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Finally got a deer Sunday December 5 @ 4PM

This is the first deer that I have taken in at least 10 years. I guess I have been working too hard and just did not have a place to go. I have been buying Hay for my men and beer for my horses from M&M Hay Company near Eros Louisiana for the past few years. He had a deer stand in his pasture and a duck pond and a food plot. He said I could hunt there, so I took him up on it. My other Brother Joe and I had just driven around Winnfield all day looking for a place to camp in Kisatchie Forrest  and hunt without any luck. In 1998 I saw 20 deer having a feeding frenzy in a pin oak flat 100 yards north of mile marker 84 on Louisiana Highway 84 near Winnfield, Louisiana. The land now has posted signs on it and there is now a house there in the woods. The house had a for sale sign on it if you are interested.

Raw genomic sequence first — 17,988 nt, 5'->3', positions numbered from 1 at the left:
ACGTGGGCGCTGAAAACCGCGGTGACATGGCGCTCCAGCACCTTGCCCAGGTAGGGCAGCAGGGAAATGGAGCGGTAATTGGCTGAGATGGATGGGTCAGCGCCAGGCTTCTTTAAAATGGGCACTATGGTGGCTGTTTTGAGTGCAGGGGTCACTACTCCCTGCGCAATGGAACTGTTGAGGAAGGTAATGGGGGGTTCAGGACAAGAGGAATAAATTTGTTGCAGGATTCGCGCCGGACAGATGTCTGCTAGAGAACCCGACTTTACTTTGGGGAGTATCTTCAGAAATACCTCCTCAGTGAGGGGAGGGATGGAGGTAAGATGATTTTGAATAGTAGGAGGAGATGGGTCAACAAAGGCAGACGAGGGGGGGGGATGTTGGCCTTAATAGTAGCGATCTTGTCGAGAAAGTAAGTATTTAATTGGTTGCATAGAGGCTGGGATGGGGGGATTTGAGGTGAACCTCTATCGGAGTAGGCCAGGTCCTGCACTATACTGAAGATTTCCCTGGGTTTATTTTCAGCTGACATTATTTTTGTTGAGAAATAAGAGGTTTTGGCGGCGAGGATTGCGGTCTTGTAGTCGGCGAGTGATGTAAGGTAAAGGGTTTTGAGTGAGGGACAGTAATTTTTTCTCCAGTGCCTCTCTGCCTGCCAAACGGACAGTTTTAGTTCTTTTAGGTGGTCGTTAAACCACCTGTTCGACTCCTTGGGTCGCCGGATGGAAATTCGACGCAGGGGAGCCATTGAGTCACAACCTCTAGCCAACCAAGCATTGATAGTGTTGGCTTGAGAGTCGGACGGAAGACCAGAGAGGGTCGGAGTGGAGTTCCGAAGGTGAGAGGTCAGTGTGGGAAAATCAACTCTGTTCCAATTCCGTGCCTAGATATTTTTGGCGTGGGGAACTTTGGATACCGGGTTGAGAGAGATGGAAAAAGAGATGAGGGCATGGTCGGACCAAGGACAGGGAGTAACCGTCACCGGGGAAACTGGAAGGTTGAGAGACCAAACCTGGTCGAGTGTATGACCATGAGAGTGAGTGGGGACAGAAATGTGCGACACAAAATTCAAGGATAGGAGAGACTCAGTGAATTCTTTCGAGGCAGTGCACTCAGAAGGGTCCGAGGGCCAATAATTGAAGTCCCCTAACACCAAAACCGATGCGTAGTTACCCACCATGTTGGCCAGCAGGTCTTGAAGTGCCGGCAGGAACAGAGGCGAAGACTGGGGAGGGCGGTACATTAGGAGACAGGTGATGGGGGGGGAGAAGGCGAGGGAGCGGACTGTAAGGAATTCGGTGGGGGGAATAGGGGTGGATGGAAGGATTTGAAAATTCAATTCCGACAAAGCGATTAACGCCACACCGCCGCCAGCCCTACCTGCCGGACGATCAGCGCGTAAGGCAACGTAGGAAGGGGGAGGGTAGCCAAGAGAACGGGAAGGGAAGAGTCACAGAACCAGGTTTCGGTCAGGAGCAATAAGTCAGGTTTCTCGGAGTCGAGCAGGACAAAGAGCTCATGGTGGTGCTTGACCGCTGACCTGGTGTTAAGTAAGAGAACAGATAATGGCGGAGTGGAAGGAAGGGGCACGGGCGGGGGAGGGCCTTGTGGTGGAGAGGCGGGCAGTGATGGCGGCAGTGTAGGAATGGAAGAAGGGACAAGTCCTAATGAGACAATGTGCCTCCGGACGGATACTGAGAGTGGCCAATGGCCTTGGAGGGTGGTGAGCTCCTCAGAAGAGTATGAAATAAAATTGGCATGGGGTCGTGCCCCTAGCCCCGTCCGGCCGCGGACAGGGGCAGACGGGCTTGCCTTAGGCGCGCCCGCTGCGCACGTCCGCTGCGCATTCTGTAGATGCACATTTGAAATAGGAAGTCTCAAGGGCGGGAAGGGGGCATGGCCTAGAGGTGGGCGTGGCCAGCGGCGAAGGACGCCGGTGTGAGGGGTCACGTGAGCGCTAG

We gave up and passed by Eros on the way home. I decided to stop by and ask if we could hunt there at M&M hay farm. M&M was busy working in his shop a hundred yards from the stand. He said we would not see anything, because he said he had sat in there all week and not seen a thing since hunting season started in November. I answered “Beginner’s Luck”. He had painted the stand green to match the color of the alfalfa hay field in the spring. The stand was a 4 ft, by 4 ft, by 6 ft high box about a foot off the ground, with windows and a nice comfortable captain’s chair inside.  The stand was too small for Joe and I to sit in, it was cold and very windy. Joe decided to go back home. I took a thermos of coffee and a novel, my 30-06, & binoculars and walked out to the stand at 3PM. I planned to stay until dark about 5:30PM read a few chapters and go home. Every few pages I would look up, drink some coffee, light a Winston, and peer through the binoculars. I looked at my call phone pocket watch and it was 4PM. Time flies when you are having fun. I looked up from the phone and the doe, Bambi was strutting across the pasture from the woods near the feed plot. I got a case of buck fever, my heart rate raced; I was shaking like a leaf. I raised ole Betsy to the side rail on the window of the stand. I have had the gun 5 years and it was the first time that I ever shot it. Bambi was strutting trotting fast from left to right. I could not hold the scope steady. I kept trying to lead the dear and let her run into the scope. I tried to whistle. Daddy always said if you whistle at a deer they will stop. I could not whistle. Finally Bambi stopped. I was shaking too much to find the crosshairs. I squeezed the trigger. Bambi ran like hell and put the only tree, a white oak tree, in the pasture between us and disappeared from my view. And there she was GONE, showed me this white flag.